24 June 2010
A newly created and first-of-its-kind graduate-level track of study from the University of Alabama at Birmingham (UAB) School of Engineering will educate engineers and safety, health and environmental professionals across industries in the best practices to prevent expansive disasters like the recent oil spill in the Gulf of Mexico and Upper Big Branch Mine explosion in West Virginia.
The UAB Master of Engineering degree track in Advanced Safety Engineering and Management (ASEM) will be offered totally online with a curriculum based in experiential learning and peer-to-peer interaction, says the program’s director, Martha Bidez, Ph.D., a professor at the School of Engineering. An undergraduate degree in engineering is not required for acceptance into the track.
Bidez says ASEM will help revolutionize safety practices across sectors with a curriculum focused on the No. 1 way to prevent serious workplace injury and disaster: prevention through design.
“We want the engineers who design systems and the safety specialists charged with protecting operations and personnel to share a common language so that system failures, human errors and other factors that can lead to large-scale disasters are minimized if not removed from the equation all together,” Bidez says.
School of Engineering Dean Linda Lucas, Ph.D., said the school is justifiably proud of its new offering.
“Embracing the entrepreneurial spirit of UAB, we have designed a track within an existing program that is not available anywhere else in the world and meets a crucial need,” Lucas said. “There is no industry that safety engineering and management does not impact.”
Bidez says the ASEM’s advisory board is a who’s- who of leaders in workplace safety, including John Howard, M.D., M.P.H., J.D., LL.M, director of the Centers for Disease Control and Prevention’s National Institute for Occupational Safety and Health, and Kimberly Scheibe Greene, the group president of strategy and external relations for the Tennessee Valley Authority who helped lead that company’s response to its widely publicized coal ash disaster in 2008.
“Our advisory board members are a unique group of practitioner-scholars who will share their wisdom learned from deep and sometimes crisis-driven industry experience with adult learners in the ASEM graduate program through online discussion forums,” Bidez says. “This offers our students unparalleled access to the most influential minds in engineering safety.”
Other advisory board members are Deborah Grubbe, P.E., CEng., owner and president of Operations and Safety Solutions, LLC, and previously vice president of safety-change management for British Petroleum; Lisa Capicik, regional safety director for Brasfield and Gorrie, LLC; Timothy Kennedy, global human resource director for Valmont-Newmark; Fred Manuele, P.E., C.S.P., president of Hazards Ltd.; Charles Shaw, P.E., corporate safety and health manager for Alabama Power Company.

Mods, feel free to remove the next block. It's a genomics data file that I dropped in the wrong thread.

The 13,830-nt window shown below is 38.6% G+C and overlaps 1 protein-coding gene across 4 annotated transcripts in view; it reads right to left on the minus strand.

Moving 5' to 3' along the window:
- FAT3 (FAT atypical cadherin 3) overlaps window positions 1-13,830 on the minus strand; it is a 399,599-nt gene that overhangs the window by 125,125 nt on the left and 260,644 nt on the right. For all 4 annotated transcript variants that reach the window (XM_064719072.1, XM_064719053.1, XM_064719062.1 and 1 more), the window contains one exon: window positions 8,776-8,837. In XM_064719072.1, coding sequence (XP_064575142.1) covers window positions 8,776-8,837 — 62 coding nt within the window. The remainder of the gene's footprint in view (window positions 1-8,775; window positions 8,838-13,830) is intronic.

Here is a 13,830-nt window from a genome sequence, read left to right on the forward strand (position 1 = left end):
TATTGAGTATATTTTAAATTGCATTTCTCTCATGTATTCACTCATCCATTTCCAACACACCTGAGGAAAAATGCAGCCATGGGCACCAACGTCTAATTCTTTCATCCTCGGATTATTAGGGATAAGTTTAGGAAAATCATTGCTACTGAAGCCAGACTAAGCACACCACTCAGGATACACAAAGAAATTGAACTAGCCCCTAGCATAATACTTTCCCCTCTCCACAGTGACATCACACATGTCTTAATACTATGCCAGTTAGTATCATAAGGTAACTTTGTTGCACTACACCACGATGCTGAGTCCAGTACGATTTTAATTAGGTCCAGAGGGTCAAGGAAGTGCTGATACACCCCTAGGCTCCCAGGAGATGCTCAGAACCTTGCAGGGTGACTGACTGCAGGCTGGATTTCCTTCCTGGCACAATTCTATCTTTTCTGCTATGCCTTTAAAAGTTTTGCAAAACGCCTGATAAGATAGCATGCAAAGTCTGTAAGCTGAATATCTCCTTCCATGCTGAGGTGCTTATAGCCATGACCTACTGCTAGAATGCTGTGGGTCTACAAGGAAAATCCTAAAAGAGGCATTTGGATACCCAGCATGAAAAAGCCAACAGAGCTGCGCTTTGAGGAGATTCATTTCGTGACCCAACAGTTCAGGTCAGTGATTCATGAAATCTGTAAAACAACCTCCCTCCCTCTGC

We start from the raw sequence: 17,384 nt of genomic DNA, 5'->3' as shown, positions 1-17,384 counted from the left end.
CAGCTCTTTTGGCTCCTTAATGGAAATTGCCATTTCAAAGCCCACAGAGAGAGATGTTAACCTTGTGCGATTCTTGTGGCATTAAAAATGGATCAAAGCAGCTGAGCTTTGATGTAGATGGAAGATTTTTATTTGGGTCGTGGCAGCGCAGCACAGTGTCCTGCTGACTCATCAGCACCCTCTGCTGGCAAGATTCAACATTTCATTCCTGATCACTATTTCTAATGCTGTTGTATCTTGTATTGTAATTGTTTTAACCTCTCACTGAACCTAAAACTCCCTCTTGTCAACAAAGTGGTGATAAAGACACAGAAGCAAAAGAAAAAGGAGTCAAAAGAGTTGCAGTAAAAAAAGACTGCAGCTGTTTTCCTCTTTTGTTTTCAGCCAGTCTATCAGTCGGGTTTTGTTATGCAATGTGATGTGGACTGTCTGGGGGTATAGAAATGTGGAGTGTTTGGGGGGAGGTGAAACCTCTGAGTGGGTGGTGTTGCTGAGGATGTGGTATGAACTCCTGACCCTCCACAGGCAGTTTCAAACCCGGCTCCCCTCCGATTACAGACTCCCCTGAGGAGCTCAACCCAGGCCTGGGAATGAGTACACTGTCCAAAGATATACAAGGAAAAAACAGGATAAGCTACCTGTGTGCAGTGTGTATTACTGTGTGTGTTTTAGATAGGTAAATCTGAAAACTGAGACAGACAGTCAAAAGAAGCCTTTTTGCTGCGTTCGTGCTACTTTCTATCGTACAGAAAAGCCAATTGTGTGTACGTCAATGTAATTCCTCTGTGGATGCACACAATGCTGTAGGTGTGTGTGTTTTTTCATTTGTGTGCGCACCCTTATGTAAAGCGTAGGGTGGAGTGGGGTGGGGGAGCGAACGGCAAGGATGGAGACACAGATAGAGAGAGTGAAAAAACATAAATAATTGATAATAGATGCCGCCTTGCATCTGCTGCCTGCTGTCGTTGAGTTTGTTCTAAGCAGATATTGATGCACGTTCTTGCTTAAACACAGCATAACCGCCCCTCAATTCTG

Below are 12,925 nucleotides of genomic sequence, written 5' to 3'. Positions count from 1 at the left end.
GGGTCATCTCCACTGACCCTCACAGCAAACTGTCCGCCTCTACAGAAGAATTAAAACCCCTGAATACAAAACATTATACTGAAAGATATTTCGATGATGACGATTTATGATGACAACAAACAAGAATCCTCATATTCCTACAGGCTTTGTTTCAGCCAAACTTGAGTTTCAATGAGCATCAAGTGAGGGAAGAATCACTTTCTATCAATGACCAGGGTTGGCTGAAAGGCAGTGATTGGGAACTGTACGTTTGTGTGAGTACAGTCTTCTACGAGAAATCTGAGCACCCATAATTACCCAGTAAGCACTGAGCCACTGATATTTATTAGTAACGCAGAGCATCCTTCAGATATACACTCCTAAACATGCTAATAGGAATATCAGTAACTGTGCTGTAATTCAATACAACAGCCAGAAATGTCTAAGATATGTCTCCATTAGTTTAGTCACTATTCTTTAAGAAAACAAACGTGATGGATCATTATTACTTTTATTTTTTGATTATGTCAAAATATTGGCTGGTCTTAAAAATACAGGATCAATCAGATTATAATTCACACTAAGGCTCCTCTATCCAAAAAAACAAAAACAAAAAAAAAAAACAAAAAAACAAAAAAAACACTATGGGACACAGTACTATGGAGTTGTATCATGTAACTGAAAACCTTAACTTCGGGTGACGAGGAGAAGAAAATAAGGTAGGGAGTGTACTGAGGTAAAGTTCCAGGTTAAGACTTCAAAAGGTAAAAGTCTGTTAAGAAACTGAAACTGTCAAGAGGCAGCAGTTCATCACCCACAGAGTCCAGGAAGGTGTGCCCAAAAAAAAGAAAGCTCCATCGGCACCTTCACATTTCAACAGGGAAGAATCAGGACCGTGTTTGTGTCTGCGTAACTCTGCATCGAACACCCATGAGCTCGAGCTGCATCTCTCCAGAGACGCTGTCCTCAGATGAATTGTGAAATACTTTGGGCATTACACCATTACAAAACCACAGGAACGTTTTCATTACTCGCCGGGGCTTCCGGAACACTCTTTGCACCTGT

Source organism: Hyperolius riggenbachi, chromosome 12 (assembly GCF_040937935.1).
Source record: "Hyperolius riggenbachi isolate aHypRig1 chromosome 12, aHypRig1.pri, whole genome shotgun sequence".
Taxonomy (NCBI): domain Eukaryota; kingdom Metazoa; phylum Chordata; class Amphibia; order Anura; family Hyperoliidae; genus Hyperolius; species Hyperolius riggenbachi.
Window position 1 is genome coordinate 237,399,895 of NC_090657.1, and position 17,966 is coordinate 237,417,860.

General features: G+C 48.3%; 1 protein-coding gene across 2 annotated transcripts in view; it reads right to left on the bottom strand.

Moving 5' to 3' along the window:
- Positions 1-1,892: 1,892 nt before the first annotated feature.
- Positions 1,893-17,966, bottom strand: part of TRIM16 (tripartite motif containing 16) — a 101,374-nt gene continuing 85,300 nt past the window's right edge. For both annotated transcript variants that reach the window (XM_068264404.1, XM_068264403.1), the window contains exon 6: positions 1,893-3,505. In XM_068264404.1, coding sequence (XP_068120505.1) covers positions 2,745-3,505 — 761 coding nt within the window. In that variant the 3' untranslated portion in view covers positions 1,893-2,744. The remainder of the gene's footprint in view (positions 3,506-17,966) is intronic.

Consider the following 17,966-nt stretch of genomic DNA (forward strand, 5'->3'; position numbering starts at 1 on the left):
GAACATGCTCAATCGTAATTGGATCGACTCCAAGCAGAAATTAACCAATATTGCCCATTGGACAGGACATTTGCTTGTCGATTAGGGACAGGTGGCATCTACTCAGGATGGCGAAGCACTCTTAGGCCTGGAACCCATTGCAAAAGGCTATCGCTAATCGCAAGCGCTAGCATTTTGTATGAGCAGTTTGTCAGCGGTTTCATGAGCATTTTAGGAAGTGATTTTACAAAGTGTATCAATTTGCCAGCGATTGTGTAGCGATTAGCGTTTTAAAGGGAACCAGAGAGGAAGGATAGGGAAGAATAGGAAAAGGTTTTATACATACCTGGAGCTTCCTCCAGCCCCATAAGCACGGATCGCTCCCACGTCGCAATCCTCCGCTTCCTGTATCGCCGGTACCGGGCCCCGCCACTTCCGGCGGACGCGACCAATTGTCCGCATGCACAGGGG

“The UAB School of Engineering has strong industry partnerships, and we are bringing many of those to bear with this new ASEM track,” says Paul George, School of Engineering director of external relations. “We are very appreciative of our industry partners and their support for this new program and for all of our efforts in engineering at UAB.”
Bidez says the ASEM curriculum, inspired by the program’s industry partners, will offer world-class education in safety best practices on a worldwide and industry sectorwide basis. Course topics will include risk assessment, reduction and liability, ethical leadership, human performance and engineering design, as well as policy issues in prevention through design. The course of study can be completed in 18 months.
Enrollment opened June 19. Interested parties should visit the admissions page at the School of Engineering website and follow the link for Graduate Admission. Additional information is available by calling 205-934-6528. Space is limited.
About the UAB School of Engineering
The University of Alabama at Birmingham, an internationally renowned research university and academic medical center, is known for its innovative and interdisciplinary approach to education at both the graduate and undergraduate levels. Its School of Engineering offers students real-world experience while they train in one of its degree programs, which include the only undergraduate biomedical engineering program in Alabama. Students experience cutting-edge research opportunities, industry co-ops and unique internships generated by the school’s commitment to interdisciplinary learning.
EDITOR’S NOTE: The University of Alabama at Birmingham (UAB) is a separate, independent institution from the University of Alabama, which is located in Tuscaloosa. Please use University of Alabama at Birmingham on first reference and UAB on all consecutive references.
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